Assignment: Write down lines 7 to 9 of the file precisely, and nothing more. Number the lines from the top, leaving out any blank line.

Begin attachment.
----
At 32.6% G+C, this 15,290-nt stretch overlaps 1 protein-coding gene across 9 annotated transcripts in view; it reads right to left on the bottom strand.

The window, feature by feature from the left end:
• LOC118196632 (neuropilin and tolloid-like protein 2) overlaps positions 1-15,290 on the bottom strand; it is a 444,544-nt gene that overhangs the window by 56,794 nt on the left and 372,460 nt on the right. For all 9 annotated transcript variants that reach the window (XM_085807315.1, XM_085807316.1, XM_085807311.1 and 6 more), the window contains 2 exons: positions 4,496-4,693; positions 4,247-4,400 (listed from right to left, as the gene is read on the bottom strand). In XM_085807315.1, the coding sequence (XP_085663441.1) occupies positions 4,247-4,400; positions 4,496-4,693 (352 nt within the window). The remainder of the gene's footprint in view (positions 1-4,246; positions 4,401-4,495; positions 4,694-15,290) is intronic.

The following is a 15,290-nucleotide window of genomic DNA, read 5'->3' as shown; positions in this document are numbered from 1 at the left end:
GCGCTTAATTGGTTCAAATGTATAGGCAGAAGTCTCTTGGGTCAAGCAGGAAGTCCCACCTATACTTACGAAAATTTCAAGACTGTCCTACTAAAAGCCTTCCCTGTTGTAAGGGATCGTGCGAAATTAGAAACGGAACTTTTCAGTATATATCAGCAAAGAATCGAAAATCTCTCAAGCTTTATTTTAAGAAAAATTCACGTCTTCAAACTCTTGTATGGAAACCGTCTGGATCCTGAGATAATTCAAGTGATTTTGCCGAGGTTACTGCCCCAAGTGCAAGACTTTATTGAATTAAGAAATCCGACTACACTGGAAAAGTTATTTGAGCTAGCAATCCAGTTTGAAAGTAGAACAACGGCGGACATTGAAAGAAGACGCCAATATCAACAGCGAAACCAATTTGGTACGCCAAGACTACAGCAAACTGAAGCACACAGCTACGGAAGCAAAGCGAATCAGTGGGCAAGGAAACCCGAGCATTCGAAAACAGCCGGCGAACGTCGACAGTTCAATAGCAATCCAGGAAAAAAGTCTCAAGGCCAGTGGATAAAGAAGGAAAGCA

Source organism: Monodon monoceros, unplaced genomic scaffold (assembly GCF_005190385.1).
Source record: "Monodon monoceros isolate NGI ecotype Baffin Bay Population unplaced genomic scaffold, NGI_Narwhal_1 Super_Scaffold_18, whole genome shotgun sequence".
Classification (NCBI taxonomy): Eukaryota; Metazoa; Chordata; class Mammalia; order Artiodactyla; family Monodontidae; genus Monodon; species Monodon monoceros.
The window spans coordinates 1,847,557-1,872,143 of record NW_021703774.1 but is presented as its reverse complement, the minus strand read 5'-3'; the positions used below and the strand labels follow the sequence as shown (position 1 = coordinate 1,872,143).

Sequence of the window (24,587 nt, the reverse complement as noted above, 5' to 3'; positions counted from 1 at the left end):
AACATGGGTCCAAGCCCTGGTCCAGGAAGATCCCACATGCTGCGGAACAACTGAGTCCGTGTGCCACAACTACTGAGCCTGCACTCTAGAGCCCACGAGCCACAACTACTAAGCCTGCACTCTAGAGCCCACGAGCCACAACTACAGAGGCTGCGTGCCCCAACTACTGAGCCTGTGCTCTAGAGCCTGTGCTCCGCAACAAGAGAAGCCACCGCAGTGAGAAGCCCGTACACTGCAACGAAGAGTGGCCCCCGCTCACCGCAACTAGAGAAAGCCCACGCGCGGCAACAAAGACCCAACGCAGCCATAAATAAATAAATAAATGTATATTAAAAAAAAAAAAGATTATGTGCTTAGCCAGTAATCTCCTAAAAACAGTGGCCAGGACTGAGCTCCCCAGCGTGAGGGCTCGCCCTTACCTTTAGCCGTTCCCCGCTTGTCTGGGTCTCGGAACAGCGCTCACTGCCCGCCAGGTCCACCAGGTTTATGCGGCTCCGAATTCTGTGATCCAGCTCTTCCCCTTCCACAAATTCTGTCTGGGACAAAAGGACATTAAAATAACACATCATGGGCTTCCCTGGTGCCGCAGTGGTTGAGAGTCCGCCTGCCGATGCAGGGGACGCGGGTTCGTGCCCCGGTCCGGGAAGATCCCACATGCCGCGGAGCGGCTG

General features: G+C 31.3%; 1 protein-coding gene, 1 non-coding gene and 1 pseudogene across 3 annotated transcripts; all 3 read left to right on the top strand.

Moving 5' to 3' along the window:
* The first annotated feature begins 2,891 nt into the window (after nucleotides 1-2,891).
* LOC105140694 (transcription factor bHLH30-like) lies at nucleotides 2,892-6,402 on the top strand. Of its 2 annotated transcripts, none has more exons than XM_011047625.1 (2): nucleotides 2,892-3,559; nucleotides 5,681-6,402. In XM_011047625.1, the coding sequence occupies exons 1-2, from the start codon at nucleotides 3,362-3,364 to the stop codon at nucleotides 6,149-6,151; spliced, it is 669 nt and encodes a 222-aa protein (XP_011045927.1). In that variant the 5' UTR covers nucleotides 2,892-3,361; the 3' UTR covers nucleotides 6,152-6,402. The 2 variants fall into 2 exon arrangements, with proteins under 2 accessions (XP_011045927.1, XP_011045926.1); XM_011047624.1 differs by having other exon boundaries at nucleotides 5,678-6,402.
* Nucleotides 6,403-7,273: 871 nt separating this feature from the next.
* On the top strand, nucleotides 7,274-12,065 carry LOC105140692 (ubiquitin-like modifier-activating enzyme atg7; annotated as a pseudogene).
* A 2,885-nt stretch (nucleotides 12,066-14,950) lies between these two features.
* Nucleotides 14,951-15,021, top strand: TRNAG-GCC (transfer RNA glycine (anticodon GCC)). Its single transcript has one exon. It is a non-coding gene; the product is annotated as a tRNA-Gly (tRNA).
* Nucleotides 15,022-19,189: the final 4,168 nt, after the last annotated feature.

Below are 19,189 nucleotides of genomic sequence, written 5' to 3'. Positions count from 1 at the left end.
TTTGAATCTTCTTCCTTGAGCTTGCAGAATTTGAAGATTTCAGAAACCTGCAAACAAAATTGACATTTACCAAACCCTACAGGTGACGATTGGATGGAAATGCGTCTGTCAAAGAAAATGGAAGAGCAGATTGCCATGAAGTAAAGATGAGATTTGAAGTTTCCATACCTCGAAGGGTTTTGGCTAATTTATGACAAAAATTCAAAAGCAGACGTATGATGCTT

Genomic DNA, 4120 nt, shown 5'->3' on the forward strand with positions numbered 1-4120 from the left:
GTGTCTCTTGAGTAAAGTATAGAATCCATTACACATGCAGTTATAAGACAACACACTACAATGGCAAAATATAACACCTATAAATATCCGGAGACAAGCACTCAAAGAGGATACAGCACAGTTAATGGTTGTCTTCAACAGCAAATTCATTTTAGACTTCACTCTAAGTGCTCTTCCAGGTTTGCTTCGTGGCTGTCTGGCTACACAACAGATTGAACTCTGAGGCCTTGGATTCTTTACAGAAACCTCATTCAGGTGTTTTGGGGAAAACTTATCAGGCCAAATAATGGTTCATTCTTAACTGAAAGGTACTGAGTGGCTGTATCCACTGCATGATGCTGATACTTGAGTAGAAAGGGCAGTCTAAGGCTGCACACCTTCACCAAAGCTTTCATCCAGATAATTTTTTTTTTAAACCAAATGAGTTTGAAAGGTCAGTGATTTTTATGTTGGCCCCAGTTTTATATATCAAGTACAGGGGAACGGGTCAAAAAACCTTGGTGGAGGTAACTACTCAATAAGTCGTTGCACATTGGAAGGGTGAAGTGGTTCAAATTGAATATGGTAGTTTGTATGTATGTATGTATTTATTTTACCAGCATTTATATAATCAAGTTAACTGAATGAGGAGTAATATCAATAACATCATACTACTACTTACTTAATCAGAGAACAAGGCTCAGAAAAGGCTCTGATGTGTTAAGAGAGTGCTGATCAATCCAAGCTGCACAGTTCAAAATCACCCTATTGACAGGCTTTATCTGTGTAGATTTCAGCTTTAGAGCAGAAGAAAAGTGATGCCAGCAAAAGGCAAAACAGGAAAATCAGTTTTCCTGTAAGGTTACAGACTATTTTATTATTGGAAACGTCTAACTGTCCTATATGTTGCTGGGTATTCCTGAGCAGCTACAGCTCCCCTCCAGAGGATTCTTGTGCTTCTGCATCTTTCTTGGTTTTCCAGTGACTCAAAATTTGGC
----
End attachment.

Source record: "Monodon monoceros isolate NGI ecotype Baffin Bay Population unplaced genomic scaffold, NGI_Narwhal_1 Super_Scaffold_18, whole genome shotgun sequence".
Classification (NCBI taxonomy): Eukaryota; Metazoa; Chordata; class Mammalia; order Artiodactyla; family Monodontidae; genus Monodon; species Monodon monoceros.
The window spans coordinates 1,847,557-1,872,143 of record NW_021703774.1 but is presented as its reverse complement, the minus strand read 5'-3'; the positions used below and the strand labels follow the sequence as shown (position 1 = coordinate 1,872,143).